Update: At the close of day United Airlines managed to stave off massive losses closing at 1.15% which is roughly 250 million dollars down from this morning. The drop was minimized thanks to promised flight capacity growth of 2.6%. United Airlines CEO Oscar Munoz also issued a strongly worded apology. However, judging from his email, we highly doubt any sincerity. Let’s see if United can fill that extra 2.6% capacity when nobody wants to fly on their planes.
Update: United Airlines has indeed suffered losses so far today dropping down 3.83% at the time of this update. That’s close to a billion dollars worth of loss and there are still four more brutal hours to go before the closing bell rings. The stock will channel up and down as investors make money on the way to the bottom, but they will most certainly post a staggering loss today. Stay tuned for United Airlines’ closing bell losses. Maybe they will learn to respect their customers.
United Airlines has been making a ruckus lately in the customer service department. First, it was two girls wearing leggings that the airline deemed inappropriate. Now it’s an alleged doctor beaten bloody by Chicago Aviation Security. In both cases, United Airlines seems to be backing their poor decisions with horribly thought out statements and now an email obtained by CNBC.
The email sent Monday evening declares that employees “followed standard procedures” when ejecting a passenger from an overbooked flight. However, if United Airlines was indeed overbooked, then how would they expect to fit their own employees on the flight? The narrative that the flight was overbooked is an obvious ploy by the embattled airline to set up their defense should a lawsuit be brought by the assaulted passenger.
Related: United Airlines Violently Drags Doctor Off Of Plane Because — Overbooking (Video)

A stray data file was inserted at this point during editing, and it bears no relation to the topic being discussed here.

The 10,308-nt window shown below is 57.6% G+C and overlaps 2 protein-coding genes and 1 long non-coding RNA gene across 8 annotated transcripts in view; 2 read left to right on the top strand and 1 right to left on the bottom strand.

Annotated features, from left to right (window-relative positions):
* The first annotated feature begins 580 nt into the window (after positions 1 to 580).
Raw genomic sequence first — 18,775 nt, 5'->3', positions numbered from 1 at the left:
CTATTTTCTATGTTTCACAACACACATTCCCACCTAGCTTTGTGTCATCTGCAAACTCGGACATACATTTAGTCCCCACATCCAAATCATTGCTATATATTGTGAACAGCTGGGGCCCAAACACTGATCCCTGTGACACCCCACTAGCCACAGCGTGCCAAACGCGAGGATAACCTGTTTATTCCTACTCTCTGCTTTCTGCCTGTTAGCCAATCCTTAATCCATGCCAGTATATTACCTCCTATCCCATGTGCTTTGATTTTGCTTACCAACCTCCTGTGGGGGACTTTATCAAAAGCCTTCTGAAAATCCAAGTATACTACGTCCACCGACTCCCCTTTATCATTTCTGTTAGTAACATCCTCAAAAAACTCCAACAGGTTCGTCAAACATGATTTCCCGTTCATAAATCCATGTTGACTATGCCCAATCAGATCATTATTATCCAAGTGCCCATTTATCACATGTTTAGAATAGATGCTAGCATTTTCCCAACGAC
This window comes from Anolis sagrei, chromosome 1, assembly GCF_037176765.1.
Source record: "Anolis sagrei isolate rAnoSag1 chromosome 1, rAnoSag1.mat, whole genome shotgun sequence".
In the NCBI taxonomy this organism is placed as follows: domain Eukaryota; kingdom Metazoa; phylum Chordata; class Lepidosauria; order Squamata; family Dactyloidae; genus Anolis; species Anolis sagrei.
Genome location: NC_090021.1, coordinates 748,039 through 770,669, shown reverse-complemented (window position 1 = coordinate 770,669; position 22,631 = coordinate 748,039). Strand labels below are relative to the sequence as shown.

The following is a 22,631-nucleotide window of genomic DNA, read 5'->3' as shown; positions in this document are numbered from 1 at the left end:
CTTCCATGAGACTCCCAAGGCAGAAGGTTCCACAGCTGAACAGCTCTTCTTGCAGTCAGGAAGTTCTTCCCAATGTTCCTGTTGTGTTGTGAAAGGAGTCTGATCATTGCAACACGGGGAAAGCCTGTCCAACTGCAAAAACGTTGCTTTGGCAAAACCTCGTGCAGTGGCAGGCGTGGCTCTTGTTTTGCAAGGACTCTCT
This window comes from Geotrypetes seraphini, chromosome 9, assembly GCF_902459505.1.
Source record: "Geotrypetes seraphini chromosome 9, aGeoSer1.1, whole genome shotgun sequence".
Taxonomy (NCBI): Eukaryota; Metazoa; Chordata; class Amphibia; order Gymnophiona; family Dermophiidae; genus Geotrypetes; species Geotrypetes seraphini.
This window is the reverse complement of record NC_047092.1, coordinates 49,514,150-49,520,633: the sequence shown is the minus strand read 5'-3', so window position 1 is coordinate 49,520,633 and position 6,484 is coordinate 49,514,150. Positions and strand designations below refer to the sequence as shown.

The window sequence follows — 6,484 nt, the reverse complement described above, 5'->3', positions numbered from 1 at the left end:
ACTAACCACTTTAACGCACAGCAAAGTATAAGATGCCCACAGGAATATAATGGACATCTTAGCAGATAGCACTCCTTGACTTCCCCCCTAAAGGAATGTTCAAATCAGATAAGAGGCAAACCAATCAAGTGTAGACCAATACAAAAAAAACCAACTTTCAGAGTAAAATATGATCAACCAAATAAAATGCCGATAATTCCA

The email went on to claim that the passenger was “disruptive and belligerent.”
Apparently crew members “were left with no choice but to call Chicago Aviation Security Officers to assist in removing the customer from the flight,” as United Airlines CEO Oscar Munoz wrote.
Munoz continued that the passenger “continued to resist, running back onto the aircraft in defiance of both our crew and security officials.”
Oddly enough no passenger on the plane sought to begin recording when the man became allegedly belligerent. Something you would expect to have happened in this modern era when every phone has a camera. So the idea that the passenger was so belligerent that it required removal by bloody force is dubious at best. Maybe United Airlines should consider putting paying customers first before free flying employees.
A lawsuit isn’t all United Airlines has to worry about
Even if the victim of this violence chooses not to sue the airline, it seems there may be some repercussions for the horrendous event. CNN Money reports that United Airlines stock is set to plummet amid the scandal.
According to the report by CNN Money:
“Shares in United Airlines were nearly 6% lower in pre-market trading on Tuesday as the company scrambled to address a video showing a passenger being forcibly dragged off an overbooked flight.”
Nothing like a little authoritarian corporate aggressiveness against your customer base to put a dent in your numbers, eh Oscar Munoz?
Featured image via ch-aviation.com